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One of the most remarkable episodes in the history of the New Order was the wave of state-sponsored executions of suspected criminals which took place between 1983 and 1985. In this two year period, over five thousand people, none of whom had been tried, lost their lives at the hands of highly-trained hit squads known popularly as Petrus, an acronym of penembak misterius or ‘mysterious gunmen’.

Much has been written about the repression of political dissidents in Indonesia and the military operations against armed opponents of the Indonesian state in such places as Irian Jaya and East Timor. What was unusual about the Petrus campaign is that violence was used not to silence criticism or to defend the Indonesian state from perceived threats to its integrity, but as an instrument of social policy. It was a carefully planned and orchestrated military- intelligence operation intended, in the words of President Suharto, as “shock therapy” to curb radically the incidence of violent crime.

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After a three-year investigation and testimonies from 349 witnesses, Indonesia’s National Human Rights Commission (Komnas HAM) has declared that the systematic prosecution of alleged members of the Indonesian Communist Party (PKI) when former president Suharto and the military seized power in 1965 constituted gross human rights violations. It urged that the military officers involved be brought to trial.

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Who knows what the army did with them there – what was clear was that the trucks went off fully loaded and came back empty (Pipit Rochijat, “Am I PKI or Non-PKI”, 1985).

In his wonderful, now classic essay “The Death of Luigi Trastulli,” Alessandro Portelli compares newspaper accounts of the police firing upon a crowd of street demonstrators in a small town in Italy in 1949 with the social memory of that killing. He finds the memories of the town’s working class community, which has eulogized the victim of that shooting in songs and stories, to be in error. Instead of using oral history to figure out “what really happened,” Portelli uses it to think about why people have misremembered the past. Portelli’s later book, The Order Has Been Carried Out, follows a similar procedure. It relies on written records to establish the facticity of an event: German troops occupying Rome in 1944 massacred 355 people as a collective punishment for an attack by the resistance that claimed 32 soldiers.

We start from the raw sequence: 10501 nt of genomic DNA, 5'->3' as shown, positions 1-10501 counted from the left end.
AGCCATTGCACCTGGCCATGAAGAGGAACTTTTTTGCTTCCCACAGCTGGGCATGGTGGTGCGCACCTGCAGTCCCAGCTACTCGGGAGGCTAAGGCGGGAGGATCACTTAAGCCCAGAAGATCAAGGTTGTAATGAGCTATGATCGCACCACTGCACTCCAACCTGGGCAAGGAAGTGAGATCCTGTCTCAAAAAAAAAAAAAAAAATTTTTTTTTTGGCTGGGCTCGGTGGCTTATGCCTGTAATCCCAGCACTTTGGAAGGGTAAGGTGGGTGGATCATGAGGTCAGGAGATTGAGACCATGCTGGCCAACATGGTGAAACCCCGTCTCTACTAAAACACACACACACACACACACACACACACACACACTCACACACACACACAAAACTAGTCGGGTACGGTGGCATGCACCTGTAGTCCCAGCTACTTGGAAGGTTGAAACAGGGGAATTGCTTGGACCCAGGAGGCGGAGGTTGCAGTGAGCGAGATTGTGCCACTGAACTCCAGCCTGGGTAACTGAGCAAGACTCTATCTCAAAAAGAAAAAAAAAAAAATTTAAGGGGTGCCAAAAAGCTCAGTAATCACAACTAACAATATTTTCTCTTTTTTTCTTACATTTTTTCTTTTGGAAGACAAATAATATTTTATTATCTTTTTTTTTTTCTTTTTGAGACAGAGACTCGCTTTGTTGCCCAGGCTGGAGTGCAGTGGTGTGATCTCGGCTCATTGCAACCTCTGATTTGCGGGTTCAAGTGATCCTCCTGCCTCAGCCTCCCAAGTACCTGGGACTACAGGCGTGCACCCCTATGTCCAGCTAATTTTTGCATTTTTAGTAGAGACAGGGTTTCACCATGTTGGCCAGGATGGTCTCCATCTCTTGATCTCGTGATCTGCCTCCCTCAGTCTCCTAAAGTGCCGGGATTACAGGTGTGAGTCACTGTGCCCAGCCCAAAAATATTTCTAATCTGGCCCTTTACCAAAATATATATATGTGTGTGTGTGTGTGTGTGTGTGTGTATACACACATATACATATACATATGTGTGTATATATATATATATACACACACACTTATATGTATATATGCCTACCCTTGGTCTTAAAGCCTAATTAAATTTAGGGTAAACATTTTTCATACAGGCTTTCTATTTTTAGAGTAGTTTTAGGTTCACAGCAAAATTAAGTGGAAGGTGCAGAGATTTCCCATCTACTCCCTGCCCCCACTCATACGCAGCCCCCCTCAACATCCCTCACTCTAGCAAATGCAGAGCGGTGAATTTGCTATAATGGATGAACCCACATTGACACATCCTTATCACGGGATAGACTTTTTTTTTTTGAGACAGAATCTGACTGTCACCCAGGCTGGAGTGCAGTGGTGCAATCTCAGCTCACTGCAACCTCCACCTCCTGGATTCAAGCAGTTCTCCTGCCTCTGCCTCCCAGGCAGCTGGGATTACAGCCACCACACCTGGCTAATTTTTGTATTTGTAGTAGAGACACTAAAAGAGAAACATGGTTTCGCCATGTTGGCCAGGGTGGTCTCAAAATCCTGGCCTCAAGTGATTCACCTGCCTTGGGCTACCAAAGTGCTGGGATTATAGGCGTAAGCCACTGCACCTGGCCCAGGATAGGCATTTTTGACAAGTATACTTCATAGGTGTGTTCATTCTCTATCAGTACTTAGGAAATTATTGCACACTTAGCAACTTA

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It is estimated that hundreds of thousands of civilians were tortured by members of the security forces in Indonesia throughout the New Order regime (1965-1998). This authoritarian, militarist regime seized power following an attempted coup in Jakarta on 1 October 1965. In the aftermath of that coup, elements of the Indonesian military took the opportunity to eradicate their main political rivals, the Indonesian Communist Party (Partai Komunis Indonesia, or PKI) and all those associated with it. Between October 1965 and March 1966, it is estimated that half a million PKI members and associates were murdered, while a further million were rounded up and held in political detention. Of those detained, hundreds of thousands are estimated to have been interrogated and tortured between 1965 and 1970.